The Mission observed that most farmers in Afghanistan are well aware of the value and usage of fertilizers, and the quality of several fertilizers available in bazaars. However, diluted fertilisers with reduced nutrient content, have been a major concern, to the extent that many farmers are reluctant to use fertilisers on their crops. Lack of any quality control in the country has led to a surge in the import and sale of diluted and infiltrated fertilisers. Two agricultural surveys conducted by FAO and MAAH in 2003 reported that nearly 78 percent of farmers had applied mineral fertilisers on irrigated wheat and other crops. The mission observed that in addition to mineral fertilisers, farmers in some areas were also using farmyard manure on irrigated crops. Mineral fertiliser use rate varies according to area and irrigation water availability. However, in general the observed mineral fertiliser use practice on wheat is one application of DAP at planting (equivalent to the seed rate - average 152 kg/ha) and one to two applications of Urea in spring and at heading (again equivalent to the seed rate but sometimes twice the seed rate). Mineral fertilisers are generally not used on rainfed cereals.
In the rural areas demand for labour is seasonal while the recent construction boom and alarmingly fast growing urbanisation as well as trade activities have attracted significant number of rural labour. Last year labour shortages in the Northern parts of the country were noted during the cereal harvest in June/July. However, this year no labour shortages was noted as most of the rainfed cereals have failed and sufficient labour was available for rice transplanting and maize planting, the former being highly labour intensive activity. Average daily wage rates across the country range from Afs80 (US$1.7) to Afs200 (US$4.2) per day depending on location, season and type of work.
The use of draft animals is continuously diminishing and being replaced by tractors throughout the country. Last year the FAO/MAAH agricultural survey showed that more than 48 percent of the cultivated land (both irrigated and rainfed) was cultivated using a tractor. The increased use of tractors may have been partly prompted by the low numbers and slow recovery of draught animals, as well as diminishing grazing lands and low vegetation in view of recurrent drought. This year shortage of agricultural machinery during the cereal planting season caused significant delays in planting, particularly in the North and North-east of the Hindu Kush mountains.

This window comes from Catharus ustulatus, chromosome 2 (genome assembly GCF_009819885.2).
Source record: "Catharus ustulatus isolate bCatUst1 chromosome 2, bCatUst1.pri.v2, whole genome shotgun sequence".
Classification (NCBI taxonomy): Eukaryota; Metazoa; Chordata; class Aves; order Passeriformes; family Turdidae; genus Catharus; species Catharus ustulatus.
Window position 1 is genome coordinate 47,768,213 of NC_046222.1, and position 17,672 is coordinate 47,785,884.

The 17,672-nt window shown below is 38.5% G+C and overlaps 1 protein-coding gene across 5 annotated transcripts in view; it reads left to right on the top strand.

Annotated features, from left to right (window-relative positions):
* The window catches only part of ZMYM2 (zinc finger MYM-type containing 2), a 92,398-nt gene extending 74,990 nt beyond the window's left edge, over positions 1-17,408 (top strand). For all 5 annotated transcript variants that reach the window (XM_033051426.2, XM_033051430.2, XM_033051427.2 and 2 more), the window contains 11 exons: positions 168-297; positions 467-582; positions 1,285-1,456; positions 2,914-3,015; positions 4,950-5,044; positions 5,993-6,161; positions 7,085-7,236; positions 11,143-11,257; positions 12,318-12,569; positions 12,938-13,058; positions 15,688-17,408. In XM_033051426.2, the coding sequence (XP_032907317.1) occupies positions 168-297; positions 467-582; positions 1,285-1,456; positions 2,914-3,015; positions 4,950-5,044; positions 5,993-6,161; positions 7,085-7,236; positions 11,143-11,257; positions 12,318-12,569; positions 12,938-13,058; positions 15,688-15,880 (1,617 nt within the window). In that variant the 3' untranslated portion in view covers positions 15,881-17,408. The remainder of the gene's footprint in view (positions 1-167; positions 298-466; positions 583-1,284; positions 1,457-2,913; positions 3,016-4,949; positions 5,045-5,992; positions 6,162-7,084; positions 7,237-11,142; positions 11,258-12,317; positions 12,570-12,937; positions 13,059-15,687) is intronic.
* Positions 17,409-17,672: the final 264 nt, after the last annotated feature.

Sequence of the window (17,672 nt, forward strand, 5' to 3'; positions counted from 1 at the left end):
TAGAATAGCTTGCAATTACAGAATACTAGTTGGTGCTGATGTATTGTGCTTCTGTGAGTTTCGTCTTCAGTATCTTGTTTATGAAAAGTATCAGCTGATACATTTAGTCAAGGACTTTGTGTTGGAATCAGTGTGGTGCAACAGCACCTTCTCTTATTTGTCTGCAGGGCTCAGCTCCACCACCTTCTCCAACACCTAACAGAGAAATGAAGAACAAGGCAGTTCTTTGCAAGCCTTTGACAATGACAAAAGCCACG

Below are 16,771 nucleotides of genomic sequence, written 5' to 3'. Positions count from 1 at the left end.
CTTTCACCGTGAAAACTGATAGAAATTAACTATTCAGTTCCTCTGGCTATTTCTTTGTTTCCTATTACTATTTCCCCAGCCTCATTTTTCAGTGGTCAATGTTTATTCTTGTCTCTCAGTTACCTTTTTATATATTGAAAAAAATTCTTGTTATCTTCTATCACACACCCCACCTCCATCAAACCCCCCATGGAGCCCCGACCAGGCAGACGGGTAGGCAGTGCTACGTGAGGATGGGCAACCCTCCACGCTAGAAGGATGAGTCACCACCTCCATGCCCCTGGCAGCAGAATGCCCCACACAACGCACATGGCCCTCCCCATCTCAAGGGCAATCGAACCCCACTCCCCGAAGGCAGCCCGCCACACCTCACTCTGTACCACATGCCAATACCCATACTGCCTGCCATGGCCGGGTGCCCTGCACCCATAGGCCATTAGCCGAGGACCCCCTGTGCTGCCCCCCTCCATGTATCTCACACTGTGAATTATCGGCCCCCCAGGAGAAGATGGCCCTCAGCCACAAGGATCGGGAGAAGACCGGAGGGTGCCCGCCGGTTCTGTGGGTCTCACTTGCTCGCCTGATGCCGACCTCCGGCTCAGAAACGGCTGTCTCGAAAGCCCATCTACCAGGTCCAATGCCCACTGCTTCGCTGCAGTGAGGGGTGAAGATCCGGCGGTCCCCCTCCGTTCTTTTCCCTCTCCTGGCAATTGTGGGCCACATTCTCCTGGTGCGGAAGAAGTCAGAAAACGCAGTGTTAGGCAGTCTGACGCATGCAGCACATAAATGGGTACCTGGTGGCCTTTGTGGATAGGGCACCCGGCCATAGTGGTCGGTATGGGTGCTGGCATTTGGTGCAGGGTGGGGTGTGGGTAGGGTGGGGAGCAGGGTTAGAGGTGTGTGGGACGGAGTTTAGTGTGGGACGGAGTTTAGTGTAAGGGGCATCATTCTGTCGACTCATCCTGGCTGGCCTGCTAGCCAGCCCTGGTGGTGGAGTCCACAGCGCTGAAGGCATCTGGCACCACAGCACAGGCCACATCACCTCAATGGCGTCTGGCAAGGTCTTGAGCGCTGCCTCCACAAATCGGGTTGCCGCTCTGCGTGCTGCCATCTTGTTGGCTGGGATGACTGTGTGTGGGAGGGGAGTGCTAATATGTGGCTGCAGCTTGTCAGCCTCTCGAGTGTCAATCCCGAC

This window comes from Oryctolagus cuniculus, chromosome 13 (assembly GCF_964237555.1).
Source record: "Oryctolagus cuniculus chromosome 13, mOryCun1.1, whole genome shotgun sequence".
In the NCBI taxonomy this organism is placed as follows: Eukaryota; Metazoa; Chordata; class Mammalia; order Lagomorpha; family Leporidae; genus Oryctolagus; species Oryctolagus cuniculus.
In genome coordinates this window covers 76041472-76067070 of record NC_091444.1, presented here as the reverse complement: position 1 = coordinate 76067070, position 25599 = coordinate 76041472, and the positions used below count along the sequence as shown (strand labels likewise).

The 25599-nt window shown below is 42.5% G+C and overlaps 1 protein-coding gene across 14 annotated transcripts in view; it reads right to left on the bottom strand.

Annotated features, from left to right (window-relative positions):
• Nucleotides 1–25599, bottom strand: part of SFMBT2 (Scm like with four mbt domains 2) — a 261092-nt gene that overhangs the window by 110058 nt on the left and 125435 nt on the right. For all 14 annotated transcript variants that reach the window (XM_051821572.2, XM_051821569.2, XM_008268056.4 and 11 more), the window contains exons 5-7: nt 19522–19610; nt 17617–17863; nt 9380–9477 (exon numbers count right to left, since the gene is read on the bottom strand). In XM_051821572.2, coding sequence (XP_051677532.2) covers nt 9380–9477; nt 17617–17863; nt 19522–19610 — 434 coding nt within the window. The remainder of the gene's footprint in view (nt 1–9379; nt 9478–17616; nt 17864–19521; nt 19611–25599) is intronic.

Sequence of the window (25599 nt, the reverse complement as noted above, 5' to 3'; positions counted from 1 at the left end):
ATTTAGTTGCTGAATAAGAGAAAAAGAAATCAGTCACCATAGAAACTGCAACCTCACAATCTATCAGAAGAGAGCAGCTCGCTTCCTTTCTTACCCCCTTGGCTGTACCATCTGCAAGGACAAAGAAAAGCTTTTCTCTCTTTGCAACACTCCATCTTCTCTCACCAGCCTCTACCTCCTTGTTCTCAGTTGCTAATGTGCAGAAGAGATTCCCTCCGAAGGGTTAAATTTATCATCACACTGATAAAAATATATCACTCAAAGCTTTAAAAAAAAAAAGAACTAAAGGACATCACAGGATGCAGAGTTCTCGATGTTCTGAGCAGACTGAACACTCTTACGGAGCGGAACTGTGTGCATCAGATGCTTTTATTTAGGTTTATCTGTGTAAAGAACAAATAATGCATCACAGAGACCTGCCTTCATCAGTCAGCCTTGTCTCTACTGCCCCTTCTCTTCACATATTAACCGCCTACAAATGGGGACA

Pests and diseases
Sunn pest and other common diseases like yellow and strip rust were rampant in much of the Northern parts of the country while the Moroccan locust (desert locust?) had been successfully controlled by combined resources of several agencies, including FAO and some NGOs by closely working with the MAAH. However, the Mission observed swarms of locust in some provinces in the North of the country. If left uncontrolled, a serious outbreak with severe consequences for crops and livestock is a real possibility. Mechanical control of sunn-pest was ineffective in some provinces while appropriate agro-chemicals were reportedly inaccessible to farmers.
The Mission conducted a post-harvest survey between 8 July and 5 August 2004 and collected data from 32 out of 34 provinces. The survey data could not be checked against any pre-harvest survey or any other agricultural survey this year. Aggregate cereal production is estimated at about 3.06 million tonnes, which is about 43 percent down on the record harvest in 2003 and 18 percent down on 1998, which was considered an average year. Overall national cereal production is only down by about 18 percent compared with the average production, but crops have on average failed by more than 50 percent in the West, Southwest and South of the country. In some areas crops have completely failed, similar to the worst drought years in living memory, 2000/01.
Wheat: Aggregate wheat production in 2004 is estimated at about 2.3 million tonnes, some 47 percent down on last year’s record harvest but only about 19 percent down on 1998, which was considered an average year. The record harvest in 2003 is mainly due to highly favourable weather conditions, increased area under cultivation and a record high yields throughout the country. Rainfed wheat area decreased from more than 1.2 million hectares in 2003 to about 0.8 million hectares this year. In addition, rainfed yields decreased from a high of 1.1 tonnes in 2003 to about 0.5 tonnes per hectare this year. In many provinces rainfed wheat completely failed.
Irrigated wheat production is estimated at about 1.87 million tonnes, compared with 3.02 million tonnes in 2003. Area planted with irrigated wheat declined by about 8.5 percent this year compared with last year, mainly due to reduced water availability in the rivers in areas West and South of the Hindu Kush mountains. Yields decreased from an average of 2.85 tonnes per hectares in 2003 to about 1.9 tonnes per hectare in 2004, which is some 17 percent up on the average year, 1998.
Table 1 below presents irrigated and rainfed wheat production, area and yield by province and region. In the regions north of the Hindu Kush mountains (North and Northeast), production and yields this year are slightly up on 2002 and 1998, when production was considered average in both years. However, wheat production in the West, Southwest, South and East is significantly lower than in average years.